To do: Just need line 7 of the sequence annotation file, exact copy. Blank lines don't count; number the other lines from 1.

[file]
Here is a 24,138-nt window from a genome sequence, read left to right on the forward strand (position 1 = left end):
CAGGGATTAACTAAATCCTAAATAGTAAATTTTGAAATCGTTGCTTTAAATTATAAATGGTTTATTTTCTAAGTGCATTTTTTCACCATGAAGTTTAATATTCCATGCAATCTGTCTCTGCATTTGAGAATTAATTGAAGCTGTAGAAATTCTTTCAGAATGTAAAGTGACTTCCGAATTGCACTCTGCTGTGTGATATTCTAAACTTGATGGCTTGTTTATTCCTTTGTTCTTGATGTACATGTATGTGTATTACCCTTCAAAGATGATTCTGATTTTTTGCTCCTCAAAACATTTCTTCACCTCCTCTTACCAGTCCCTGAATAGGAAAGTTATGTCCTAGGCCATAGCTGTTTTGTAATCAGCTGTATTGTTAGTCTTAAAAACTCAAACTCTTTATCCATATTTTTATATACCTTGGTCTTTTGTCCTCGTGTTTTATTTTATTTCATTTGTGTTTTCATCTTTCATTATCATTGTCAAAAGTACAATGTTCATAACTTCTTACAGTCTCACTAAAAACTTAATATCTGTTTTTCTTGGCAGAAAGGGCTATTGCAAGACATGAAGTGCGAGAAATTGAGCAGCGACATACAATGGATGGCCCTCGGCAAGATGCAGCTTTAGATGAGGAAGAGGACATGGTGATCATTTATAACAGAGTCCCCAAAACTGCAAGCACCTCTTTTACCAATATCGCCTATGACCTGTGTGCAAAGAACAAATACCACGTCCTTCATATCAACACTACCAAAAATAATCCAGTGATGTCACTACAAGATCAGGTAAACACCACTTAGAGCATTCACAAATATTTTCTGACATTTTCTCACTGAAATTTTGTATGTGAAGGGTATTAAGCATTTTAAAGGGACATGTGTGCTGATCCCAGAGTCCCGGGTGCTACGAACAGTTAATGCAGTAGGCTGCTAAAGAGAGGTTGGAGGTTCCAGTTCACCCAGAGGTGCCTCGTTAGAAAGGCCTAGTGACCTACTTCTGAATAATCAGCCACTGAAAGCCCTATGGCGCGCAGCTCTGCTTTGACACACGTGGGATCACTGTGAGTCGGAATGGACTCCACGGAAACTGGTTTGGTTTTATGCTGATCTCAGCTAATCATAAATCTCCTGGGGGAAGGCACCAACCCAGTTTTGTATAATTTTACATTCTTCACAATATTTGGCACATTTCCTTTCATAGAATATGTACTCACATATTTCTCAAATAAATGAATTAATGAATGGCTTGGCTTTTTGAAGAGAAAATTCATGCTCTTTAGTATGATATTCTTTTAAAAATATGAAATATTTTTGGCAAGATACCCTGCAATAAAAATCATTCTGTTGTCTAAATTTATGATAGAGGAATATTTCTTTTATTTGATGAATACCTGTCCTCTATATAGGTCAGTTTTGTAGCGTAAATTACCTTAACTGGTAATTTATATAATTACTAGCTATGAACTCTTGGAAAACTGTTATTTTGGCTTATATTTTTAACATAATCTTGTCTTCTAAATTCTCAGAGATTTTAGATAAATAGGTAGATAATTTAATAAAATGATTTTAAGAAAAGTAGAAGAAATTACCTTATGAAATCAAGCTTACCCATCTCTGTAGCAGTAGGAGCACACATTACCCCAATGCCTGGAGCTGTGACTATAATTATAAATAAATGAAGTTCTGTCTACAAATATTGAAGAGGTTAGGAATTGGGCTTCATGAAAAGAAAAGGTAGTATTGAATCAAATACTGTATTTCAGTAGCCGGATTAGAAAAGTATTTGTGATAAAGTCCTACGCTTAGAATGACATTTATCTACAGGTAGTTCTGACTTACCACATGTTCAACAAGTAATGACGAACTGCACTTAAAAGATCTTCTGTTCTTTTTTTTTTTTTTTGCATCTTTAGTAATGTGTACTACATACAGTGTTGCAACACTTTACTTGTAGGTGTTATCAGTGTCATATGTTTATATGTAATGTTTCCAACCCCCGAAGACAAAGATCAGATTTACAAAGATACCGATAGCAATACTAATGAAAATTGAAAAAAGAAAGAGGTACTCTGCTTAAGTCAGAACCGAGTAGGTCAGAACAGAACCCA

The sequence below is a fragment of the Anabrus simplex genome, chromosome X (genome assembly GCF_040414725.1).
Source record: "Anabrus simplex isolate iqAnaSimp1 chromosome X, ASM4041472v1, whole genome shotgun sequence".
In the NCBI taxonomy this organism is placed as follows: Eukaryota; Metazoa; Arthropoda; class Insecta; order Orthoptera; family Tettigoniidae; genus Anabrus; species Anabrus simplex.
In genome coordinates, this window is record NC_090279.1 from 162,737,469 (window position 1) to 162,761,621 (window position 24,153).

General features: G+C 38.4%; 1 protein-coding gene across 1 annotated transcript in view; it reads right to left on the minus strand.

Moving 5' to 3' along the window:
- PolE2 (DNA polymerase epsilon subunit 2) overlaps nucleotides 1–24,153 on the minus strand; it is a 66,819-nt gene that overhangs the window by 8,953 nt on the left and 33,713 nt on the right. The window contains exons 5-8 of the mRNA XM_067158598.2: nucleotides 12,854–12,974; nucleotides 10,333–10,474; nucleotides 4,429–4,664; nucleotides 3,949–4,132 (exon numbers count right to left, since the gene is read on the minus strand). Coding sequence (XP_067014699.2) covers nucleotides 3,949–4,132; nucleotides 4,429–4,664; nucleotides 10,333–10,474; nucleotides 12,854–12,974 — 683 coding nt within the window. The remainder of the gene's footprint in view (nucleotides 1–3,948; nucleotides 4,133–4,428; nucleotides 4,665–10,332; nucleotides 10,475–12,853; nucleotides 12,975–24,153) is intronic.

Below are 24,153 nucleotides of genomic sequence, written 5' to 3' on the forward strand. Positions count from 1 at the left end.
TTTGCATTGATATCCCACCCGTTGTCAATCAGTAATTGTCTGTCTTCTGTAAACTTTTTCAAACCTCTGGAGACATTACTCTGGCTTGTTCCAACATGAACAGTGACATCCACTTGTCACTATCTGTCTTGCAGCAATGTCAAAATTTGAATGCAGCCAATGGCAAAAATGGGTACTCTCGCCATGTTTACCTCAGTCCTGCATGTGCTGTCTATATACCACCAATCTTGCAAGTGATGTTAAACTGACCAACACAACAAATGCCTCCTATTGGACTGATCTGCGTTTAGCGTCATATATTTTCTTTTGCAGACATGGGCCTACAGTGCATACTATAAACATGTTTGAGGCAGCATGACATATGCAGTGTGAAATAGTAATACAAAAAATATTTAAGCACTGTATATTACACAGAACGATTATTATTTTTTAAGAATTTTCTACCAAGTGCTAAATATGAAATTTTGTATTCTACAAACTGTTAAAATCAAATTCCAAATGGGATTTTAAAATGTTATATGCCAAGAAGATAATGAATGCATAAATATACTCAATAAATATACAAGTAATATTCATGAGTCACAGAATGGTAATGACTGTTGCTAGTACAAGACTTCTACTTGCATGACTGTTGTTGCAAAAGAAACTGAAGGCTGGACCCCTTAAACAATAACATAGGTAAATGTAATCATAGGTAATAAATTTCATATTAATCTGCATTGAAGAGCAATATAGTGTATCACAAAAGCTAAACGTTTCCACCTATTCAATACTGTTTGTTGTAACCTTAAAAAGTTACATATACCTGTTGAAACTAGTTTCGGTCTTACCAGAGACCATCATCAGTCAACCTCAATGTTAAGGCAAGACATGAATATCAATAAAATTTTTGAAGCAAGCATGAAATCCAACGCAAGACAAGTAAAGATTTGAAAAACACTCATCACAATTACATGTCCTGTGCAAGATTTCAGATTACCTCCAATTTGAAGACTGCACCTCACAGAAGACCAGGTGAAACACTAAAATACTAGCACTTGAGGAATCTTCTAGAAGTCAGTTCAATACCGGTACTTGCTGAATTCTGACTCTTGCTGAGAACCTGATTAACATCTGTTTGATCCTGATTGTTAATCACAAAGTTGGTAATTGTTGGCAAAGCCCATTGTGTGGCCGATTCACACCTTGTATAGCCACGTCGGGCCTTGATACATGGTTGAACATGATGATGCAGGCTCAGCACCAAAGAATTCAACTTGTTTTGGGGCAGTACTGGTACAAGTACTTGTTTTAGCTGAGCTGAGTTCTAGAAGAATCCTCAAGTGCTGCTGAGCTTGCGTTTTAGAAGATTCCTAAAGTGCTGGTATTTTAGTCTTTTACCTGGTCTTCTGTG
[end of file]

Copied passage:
General features: G+C 38.4%; 1 protein-coding gene across 1 annotated transcript in view; it reads right to left on the minus strand.